#19: Miss Rumphius by Barbara Cooney (1982)
67 points (#1, #3, #5, #6, #10, #1, #1, #8, #4, #8, #7)
Because I want my life to be summed up by seeing the world, coming home to live by the sea, and doing something to make the world more beautiful. – Jacqui Robbins
Leaving a legacy of beauty for those that come after you. A quiet story that when read at bedtime will invoke pleasant dreams and plant seeds of thought. What can I do? – Linda Kranz
I want to be just like her when I grow up. I want to travel places, bring books to people and make the world a better place. Alice is my hero. – Sharon Hrycewicz
Was there ever any question that the Top 20 picture books would consist of titles that were deeply beloved? Never. But I admit to you that Miss Rumphius was a surprise to me. Yet if the quotes above are any indication (and they are just a sample of the quotes that were sent to me regarding this book) Cooney’s classic is very near and very dear to people’s hearts.
From the B&N plot synopsis: "As a child, Miss Rumphius dreams of traveling to faraway places. Her grandfather assures her that this is possible, but also advises her to do something to make the world more beautiful. As an old lady, Miss Rumphius returns to her home by the sea, but realizes she has yet to fulfill her grandfather’s wish. Inspired by her garden, Miss Rumphius creates a world of loveliness for those who live nearby."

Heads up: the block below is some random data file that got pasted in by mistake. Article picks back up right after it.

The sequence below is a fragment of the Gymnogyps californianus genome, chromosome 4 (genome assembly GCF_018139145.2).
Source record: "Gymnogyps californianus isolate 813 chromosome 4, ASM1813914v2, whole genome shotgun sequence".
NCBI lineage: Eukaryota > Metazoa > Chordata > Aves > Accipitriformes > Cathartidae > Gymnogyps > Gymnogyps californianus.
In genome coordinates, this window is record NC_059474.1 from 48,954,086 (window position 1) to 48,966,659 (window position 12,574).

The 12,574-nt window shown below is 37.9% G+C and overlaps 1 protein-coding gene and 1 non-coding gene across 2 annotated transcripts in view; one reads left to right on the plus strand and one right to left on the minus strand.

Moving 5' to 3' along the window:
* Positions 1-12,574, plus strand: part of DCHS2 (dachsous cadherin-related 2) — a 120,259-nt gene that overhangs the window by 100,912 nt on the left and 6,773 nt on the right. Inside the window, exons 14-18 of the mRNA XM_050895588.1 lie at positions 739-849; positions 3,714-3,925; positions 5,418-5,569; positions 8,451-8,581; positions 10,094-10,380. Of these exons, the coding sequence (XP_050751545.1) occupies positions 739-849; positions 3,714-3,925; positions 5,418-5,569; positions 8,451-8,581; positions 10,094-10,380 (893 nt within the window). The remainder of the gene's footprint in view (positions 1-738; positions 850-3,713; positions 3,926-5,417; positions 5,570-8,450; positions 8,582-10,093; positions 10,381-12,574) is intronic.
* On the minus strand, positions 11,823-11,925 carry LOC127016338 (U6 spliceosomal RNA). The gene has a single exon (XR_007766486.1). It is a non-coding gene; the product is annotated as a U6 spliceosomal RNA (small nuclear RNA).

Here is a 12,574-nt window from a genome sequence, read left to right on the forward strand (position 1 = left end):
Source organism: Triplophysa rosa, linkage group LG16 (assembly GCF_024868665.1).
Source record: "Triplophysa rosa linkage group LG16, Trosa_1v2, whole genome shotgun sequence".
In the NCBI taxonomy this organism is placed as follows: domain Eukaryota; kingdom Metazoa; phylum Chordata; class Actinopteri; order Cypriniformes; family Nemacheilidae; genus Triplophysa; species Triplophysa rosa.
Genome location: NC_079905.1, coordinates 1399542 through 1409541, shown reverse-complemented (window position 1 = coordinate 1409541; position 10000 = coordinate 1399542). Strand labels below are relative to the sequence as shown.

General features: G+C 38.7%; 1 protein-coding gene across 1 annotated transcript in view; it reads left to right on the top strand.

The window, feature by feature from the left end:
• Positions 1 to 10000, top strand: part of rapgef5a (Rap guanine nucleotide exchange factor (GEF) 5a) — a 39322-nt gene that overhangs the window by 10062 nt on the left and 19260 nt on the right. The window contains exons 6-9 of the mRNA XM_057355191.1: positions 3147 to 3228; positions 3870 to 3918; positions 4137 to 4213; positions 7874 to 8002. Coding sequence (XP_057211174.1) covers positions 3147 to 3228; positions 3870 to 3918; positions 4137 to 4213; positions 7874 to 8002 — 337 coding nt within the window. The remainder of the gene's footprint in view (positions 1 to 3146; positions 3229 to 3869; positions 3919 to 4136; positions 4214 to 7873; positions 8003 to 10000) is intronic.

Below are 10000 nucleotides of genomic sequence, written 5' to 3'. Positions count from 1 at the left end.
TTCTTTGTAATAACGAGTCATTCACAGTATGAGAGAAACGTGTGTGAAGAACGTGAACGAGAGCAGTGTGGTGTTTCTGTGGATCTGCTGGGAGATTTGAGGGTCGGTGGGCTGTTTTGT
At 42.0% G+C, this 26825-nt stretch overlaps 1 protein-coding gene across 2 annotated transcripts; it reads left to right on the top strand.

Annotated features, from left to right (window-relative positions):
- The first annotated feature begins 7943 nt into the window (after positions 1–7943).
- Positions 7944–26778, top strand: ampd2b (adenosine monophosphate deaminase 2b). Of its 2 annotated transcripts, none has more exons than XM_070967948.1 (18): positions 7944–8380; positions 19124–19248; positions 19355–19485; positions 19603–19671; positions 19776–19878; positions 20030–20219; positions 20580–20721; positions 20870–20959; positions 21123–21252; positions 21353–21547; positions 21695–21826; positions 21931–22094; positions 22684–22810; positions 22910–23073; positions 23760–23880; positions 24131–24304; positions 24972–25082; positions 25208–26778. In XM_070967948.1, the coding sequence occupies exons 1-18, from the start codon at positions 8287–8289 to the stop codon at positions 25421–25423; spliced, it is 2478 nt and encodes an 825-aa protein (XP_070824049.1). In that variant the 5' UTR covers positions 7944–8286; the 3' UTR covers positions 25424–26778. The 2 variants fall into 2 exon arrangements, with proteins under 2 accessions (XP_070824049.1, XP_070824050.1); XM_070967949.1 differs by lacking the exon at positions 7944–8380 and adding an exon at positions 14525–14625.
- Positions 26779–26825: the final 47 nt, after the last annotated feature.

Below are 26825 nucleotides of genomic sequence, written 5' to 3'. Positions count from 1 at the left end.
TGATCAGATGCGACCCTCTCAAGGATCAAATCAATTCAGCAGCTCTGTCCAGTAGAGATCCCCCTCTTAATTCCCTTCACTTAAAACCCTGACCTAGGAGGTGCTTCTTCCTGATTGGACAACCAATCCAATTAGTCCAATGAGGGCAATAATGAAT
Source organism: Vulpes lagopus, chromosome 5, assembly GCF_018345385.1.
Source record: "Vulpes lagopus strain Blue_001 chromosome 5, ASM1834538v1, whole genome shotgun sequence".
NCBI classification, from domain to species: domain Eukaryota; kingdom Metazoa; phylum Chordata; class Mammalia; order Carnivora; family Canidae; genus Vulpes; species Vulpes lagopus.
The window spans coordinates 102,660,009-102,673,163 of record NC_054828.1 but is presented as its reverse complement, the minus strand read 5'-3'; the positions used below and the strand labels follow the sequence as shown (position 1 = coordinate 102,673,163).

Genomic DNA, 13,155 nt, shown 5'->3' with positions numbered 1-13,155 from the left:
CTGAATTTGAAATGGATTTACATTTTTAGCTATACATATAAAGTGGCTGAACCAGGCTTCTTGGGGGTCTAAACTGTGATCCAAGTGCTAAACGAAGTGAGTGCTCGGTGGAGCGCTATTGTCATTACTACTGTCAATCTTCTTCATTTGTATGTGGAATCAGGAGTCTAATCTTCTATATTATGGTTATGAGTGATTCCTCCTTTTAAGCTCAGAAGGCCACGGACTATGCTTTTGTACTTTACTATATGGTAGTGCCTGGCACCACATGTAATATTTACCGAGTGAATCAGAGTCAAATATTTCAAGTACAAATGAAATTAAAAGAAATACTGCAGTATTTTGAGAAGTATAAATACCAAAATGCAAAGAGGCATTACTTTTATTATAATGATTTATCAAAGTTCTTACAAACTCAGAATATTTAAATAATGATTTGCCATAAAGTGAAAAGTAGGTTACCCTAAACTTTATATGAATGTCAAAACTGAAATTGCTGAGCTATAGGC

Eric Carpenter, who has been kind enough to track the results of these postings and add them to his spreadsheet, noted recently that there hadn’t been a title yet that had garnered more than two #1 votes from my readers. Look at the results up above, however, and you will see that three people gave Miss Rumphius their #1 love, with many of their fellows in the field coming close.
Now according to Ms. Cooney’s obituary, found on Carol Hurst’s Children’s Literature Site, "Barbara Cooney was born in Room 1127 of the Hotel Bossert in Brooklyn, New York in 1917 . . . ‘Of all the books I have done,’ she says, ‘Miss Rumphius (Viking, 1982), Island Boy (Viking, 1988), and Hattie and the Wild Waves (Viking, 1990), are the closest to my heart. These three are as near as I ever will come to an autobiography. There are, of course, many dissimilarities between me and Alice Rumphius, but, as I worked, she gradually seemed to become my alter ego. Perhaps she had been that right from the start.’ Barbara Cooney took her adopted state of Maine to her heart and Maine returned the affection. In 1989, the Maine Library Association created the Lupine Award, named for Miss Rumphius, to recognize outstanding children’s books by state residents or to honor authors whose chosen subjects were about Maine. Their opening ceremony honored Miss Rumphius and its creator."
Miss Rumphius also happened to win the American Book Sellers National Book Award in 1983. So well done there.
And for the record, while you may find plenty of children’s literary blogs that make allusions to Alice in Wonderland, The Wizard of Oz, and other classics The Miss Rumphius Effect is one of the biggies out there that credits this book and this book alone in its title. A delightful choice.